Gunmen disguised in Iraqi military uniforms have killed seven pro-government and anti-al-Qaeda militiamen in the northern province of Salahuddin.
The masked attackers dragged Sahwa (Awakening) fighters from their beds at a checkpoint near the town of Tuz Khurmato, situated 170 kilometers (105 miles) north of Baghdad, early on Friday, killed seven of them, and seriously wounded an eighth, Reuters reported.
“The seven dead bodies were in the same place. Each had a deadly shot to the head, but the eighth one had several shots in the back,” a policeman at the scene, who spoke on condition of anonymity, said.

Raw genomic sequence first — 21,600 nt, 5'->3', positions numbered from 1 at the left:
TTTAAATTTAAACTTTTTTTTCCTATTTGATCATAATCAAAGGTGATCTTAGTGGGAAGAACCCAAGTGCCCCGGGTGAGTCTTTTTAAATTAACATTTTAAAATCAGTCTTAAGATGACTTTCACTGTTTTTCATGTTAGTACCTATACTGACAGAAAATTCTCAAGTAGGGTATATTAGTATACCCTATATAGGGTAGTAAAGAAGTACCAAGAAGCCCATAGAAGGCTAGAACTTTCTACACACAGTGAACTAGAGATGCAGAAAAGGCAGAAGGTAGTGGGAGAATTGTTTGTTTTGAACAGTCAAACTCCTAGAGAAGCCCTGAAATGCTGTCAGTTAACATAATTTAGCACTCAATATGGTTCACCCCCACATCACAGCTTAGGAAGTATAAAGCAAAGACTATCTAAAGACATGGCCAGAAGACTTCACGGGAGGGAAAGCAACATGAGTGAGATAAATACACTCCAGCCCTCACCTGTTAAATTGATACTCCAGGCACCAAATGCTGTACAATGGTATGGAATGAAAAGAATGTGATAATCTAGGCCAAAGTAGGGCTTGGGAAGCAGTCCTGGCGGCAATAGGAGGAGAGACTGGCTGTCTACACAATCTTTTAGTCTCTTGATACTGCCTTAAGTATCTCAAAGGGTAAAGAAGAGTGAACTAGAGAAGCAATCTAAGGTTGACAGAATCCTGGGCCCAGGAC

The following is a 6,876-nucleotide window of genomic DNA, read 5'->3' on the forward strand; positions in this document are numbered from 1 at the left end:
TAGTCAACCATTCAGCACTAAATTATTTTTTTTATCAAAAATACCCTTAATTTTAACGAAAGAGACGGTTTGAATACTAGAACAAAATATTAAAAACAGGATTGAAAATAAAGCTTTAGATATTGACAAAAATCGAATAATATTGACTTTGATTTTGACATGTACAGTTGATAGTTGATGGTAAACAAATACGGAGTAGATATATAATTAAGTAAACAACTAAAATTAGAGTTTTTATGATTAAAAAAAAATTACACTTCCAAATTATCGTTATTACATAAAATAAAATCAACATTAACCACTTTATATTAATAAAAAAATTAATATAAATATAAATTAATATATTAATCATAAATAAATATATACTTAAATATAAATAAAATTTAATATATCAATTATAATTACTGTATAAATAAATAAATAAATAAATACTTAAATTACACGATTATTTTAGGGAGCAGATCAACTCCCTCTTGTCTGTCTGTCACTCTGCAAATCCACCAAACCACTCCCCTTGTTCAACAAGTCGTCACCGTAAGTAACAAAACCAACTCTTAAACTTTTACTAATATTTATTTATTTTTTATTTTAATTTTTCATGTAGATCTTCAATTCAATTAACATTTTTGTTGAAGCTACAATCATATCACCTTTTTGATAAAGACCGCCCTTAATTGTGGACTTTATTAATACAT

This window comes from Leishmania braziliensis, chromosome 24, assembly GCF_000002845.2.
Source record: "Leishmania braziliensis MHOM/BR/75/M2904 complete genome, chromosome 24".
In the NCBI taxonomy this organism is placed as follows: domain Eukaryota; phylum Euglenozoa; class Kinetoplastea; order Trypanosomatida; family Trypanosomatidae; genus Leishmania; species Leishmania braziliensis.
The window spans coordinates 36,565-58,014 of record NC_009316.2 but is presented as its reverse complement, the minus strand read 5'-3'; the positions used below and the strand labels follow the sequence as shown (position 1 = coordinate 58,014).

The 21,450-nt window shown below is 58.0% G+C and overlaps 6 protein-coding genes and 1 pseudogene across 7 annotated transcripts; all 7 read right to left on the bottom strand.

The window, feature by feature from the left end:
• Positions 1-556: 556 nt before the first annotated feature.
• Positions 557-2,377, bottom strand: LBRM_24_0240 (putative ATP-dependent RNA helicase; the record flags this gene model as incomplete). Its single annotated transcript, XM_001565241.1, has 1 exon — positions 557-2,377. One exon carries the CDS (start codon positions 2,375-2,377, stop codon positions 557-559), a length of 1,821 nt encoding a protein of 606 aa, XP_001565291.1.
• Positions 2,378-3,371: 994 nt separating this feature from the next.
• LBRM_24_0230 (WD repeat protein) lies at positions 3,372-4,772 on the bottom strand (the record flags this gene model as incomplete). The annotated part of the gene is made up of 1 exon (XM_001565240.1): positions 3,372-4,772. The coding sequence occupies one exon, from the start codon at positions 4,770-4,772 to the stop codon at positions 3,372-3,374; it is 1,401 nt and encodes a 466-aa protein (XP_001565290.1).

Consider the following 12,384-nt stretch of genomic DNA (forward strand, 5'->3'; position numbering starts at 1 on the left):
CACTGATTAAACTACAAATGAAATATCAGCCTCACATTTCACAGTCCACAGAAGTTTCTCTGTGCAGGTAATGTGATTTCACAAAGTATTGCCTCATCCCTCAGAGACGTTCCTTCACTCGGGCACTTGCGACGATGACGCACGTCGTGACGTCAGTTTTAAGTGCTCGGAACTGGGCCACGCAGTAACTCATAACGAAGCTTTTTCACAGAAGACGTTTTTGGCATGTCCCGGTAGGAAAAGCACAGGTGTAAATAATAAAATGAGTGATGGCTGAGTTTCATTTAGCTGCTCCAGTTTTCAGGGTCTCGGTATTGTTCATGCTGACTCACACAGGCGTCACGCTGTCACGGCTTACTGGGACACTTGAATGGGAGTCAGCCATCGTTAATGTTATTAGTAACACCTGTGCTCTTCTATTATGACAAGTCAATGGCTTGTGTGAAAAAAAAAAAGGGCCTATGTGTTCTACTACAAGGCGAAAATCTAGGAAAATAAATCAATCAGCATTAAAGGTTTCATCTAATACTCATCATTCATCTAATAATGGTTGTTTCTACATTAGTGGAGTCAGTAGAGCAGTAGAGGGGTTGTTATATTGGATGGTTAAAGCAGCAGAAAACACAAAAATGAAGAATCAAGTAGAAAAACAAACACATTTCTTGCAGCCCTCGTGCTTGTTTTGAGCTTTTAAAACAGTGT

The Sahwa forces fought against al-Qaeda from 2006 to 2008.
The al-Qaeda-inspired Islamic State of Iraq network has often targeted Sahwa fighters.
Al-Qaeda in Iraq is a shadowy group that was once allegedly led by Jordanian militant Abu Musab al-Zarqawi, who was reportedly killed in June 2006.
According to US government and military officials, after al-Zarqawiâ€™s death, the groupâ€™s leadership fell to Ayyub al-Masri, who was killed, along with Abu Omar al-Baghdadi — another leader of the group — in a joint operation by Iraqi and US troops in Salahuddin province in April 2010.
Al-Qaeda in Iraq has been blamed for some of the deadliest terrorist attacks in the country since the US-led invasion in March 2003.